Pathoma: Growth Adaptations, Cellular Injury, and Cell Death
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Increase in the size of cells
Increase in the # of cells
3 Permanent Tissues
- Cardiac Muscle
- Skeletal Muscle
(Undergo hypertrophy only! No hyperplasia!)
Most hyperplasia is capable of progressing to dysplasia and cancer. Name one form of hyperplasia that does NOT have an increased cancer risk.
Benign Prostatic Hyperplasia
Involves gene activation, protein synthesis, and production of organelles.
(Bigger cells need more protein for cytoskeleteon, increase protein synthesis by gene activation. Bigger cell needs more organelles)
Decrease in organ size, occurs via a decrease in the size and # of cells
Decrease in cell size (in atrophy) occurs via
- 1) Ubiquitin-protosome degradation of the cytoskeleton
- 2) Autophagy of cellular components
Fibers that are targeted for degradation via ubiquitin-proteosome degradation
Int. filaments of the cytoskeleton (tagged w/ ubiquitin and destroyed by proteosomes)
Change in cell type due to stress on an organ
- Normal: Nonkeratinizing Squamous Epi.
- Metaplasia: Non-ciliated mucin-producing columnar cells
Due to acid reflux
Metaplasia is reversible; for example, tx of GERD may reverse Barrett's esophagus
Under constant stress, metaplasia can progress to dysplasia and eventually cancer; for example, Barrett's esophagus may progress to adenocarcinoma of the esophagus
(Exception: Fibrocystic change of breast (apocrine metaplasia) carries no increased risk for cancer.)
Deficiency of what Vit. can result in metaplasia?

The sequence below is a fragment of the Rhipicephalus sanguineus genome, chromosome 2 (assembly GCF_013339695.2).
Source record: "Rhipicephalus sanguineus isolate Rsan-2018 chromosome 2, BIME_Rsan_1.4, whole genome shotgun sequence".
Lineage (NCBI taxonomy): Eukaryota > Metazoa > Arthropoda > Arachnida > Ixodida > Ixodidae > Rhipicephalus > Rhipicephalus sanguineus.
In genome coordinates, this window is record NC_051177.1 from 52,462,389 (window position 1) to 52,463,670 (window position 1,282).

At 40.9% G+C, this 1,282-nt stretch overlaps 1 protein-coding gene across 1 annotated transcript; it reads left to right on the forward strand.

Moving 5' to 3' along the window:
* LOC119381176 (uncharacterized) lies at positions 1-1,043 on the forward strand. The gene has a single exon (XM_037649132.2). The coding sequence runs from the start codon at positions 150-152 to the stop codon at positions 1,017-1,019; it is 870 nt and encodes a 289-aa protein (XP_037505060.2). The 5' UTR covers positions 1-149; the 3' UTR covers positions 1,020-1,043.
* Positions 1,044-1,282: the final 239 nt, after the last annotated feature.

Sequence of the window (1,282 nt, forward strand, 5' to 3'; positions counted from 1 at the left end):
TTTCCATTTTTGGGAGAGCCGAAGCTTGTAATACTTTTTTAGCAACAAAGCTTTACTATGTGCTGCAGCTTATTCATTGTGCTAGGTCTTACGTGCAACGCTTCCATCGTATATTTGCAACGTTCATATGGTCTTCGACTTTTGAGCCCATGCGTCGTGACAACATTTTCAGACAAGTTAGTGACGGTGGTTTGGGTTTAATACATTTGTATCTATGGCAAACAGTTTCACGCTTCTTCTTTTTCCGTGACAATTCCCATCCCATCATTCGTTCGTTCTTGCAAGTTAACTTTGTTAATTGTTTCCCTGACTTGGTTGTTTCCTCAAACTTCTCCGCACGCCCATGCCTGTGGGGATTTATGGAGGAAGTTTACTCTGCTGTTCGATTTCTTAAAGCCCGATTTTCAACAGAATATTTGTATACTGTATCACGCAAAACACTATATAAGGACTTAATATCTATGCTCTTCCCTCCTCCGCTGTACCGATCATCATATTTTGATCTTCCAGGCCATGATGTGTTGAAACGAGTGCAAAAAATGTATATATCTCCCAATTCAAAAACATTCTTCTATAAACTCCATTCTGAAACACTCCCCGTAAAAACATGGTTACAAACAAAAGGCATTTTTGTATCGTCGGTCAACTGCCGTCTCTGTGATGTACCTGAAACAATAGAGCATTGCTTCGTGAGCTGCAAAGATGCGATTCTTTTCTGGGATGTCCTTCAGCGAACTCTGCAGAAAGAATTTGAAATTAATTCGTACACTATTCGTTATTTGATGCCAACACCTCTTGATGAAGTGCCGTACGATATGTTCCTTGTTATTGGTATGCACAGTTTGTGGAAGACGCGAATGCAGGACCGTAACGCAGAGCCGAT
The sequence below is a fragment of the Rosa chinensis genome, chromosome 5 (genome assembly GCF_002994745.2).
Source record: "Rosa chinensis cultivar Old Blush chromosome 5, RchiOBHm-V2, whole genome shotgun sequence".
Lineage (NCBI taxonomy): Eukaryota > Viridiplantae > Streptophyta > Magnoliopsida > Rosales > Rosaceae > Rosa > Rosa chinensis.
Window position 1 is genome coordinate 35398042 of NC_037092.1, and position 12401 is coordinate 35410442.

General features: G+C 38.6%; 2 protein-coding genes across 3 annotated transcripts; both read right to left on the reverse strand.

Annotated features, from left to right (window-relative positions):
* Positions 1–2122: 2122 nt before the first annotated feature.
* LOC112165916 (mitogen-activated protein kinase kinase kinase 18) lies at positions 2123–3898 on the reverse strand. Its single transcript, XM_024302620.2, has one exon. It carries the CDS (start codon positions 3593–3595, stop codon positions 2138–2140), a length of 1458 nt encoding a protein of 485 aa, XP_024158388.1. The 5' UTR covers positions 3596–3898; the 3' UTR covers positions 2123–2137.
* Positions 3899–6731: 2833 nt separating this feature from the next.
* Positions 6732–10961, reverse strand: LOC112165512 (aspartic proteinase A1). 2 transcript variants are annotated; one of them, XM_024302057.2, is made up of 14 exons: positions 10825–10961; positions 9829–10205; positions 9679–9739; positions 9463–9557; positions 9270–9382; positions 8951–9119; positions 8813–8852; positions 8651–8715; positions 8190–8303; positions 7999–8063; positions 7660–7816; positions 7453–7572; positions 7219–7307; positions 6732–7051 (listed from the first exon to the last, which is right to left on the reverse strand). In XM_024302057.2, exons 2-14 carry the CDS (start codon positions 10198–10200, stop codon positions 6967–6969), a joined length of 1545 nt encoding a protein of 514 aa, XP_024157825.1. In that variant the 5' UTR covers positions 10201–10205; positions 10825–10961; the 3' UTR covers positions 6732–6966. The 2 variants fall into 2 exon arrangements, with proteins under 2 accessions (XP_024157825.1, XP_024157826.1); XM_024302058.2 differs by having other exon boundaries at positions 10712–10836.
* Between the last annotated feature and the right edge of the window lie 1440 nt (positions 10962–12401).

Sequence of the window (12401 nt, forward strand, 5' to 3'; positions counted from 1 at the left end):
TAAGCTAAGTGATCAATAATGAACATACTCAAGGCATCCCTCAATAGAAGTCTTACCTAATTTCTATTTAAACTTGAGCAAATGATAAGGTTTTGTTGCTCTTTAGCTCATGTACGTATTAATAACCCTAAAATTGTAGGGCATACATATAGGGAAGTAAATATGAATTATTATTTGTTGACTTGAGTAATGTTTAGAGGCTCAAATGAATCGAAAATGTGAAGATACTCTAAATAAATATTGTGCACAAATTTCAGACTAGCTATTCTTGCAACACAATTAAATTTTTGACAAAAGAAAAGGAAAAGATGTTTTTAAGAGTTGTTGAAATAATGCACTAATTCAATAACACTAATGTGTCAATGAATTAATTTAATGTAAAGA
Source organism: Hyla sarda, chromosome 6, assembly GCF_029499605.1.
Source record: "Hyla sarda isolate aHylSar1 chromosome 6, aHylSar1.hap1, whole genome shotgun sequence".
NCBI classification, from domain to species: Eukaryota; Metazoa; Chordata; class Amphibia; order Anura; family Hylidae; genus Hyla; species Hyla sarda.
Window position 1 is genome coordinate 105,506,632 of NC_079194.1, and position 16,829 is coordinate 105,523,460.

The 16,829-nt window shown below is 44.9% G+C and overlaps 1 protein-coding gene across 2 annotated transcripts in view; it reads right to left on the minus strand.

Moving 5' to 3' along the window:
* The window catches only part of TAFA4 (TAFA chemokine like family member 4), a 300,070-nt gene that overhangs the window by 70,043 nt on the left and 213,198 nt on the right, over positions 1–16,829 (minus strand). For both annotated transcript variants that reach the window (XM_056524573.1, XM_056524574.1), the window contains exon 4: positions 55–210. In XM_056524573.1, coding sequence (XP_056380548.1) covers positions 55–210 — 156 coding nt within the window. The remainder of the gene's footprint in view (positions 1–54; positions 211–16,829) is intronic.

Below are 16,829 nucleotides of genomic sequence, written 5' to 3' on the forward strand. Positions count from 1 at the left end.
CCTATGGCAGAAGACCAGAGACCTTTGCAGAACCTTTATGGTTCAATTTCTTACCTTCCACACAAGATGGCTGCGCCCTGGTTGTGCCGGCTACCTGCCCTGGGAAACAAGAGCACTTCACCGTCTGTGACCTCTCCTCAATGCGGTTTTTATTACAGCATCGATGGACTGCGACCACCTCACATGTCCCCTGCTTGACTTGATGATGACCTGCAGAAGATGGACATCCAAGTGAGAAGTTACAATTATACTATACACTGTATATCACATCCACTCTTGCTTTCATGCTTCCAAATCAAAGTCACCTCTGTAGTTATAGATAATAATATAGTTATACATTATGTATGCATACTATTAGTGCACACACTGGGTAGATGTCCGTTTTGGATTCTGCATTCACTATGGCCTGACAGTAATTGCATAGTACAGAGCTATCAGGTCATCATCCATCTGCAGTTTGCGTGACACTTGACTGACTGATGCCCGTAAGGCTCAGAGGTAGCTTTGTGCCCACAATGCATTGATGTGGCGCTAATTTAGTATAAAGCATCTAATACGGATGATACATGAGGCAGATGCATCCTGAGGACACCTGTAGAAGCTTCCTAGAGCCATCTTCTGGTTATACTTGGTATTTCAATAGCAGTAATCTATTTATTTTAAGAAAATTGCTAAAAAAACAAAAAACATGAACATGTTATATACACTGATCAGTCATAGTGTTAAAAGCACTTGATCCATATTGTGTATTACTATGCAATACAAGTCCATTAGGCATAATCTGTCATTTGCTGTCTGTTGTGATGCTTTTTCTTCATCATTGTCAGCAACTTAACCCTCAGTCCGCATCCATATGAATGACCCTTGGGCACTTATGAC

Vit. A, necessary for differentiation of specialized epithelial surfaces
(Example: Keratomalacia- Vit. A deficiency causes the thin squamous lining of the conjunctiva to undergo metaplasia into stratified keratinizing squamous epithelium.)
Vit. A deficiency; Eye conjunctiva goes from squamous --> stratified keratinizing squamous epithelium
Metaplasia: muscle to bone (occurs during healing after trauma)
Disordered cellular growth, proliferation of precancerous cells
Metaplasia and Dysplasia are both
Failure of cell production during embryogenesis
Decrease in cell production during embryogenesis, resulting in small organs
Hypoplasia (e.g. streak ovary in Turner Syndrome)
Skeletal Muscles vs. Neurons: More susceptible to hypoxia
Neurons (can only endure hypoxia for 3-5 minutes).
Skeletal muscle can endure hypoxia for a long time.
3 causes of Hypoxia
Hypoxia= low oxygen delivery to tissues
- Ischemia= low blood flow through an organ
- Hypoxemia= low pp of oxygen in the blood (PaO2 < 60 mm Hg, SaO2 < 90%)
- Decreased O2-carrying capacity= arises w/ Hb loss or dysfunction
Iron in heme is oxidized to Fe3+, which cannot bind oxygen
2 types of drugs that can cause methemoglobinemia
Sulfa and nitrate drugs (they oxidize Fe in Hb to Fe3+)
Chocolate-colored blood, cyanosis
IV methylene blue
How does hypoxia result in decreased ATP?
Impairs oxidative phosphorylation
Name 3 cellular functions that low ATP disrupts
- Na+-K+ pump: results in sodium and water build-up in cell --> cell swelling
- Ca2+ pump: Ca2+ build-up in cytosol of cell
- Aerobic glycolysis: results in switch to anaerobic glycolysis --> lactic acid build-up --> low pH --> denatures proteins and DNA
Hallmark of reversible cellular injury
- *Cytopasmic swelling= loss of microvilli and increased membrane blebbing
- *RER swelling= dissassociation of ribosomes -> decreased protein synthesis
Hallmark of irreversible cellular injury
- *Plasma Membrane damage= Cytosolic enzymes leaking into the serum (e.g. cardiac troponin), additional Ca2+ enters the cell
- *Mitochondiral Membrane damage= Loss of ETC (inner mitochondrial membrane); Cytochrome C leaks into cytosol (activates apoptosis)
- *Lysosome Membrane damge= Hydrolytic enzymes leak into cytosol, these are activated by high intracellular calcium
Protein that leaks into cytosol due to mitochondrial membrane damage; activates apoptosis
Hallmark of cell death
Loss of nucleus (pyknosis, karyorrhexis, karyolysis)
Loss of nucleus mechanism:
- pyknosis: nuclear condensation
- karyorrhexis: fragmentation
- karyolysis: dissolution of nucleus
2 Mechanism of cell death
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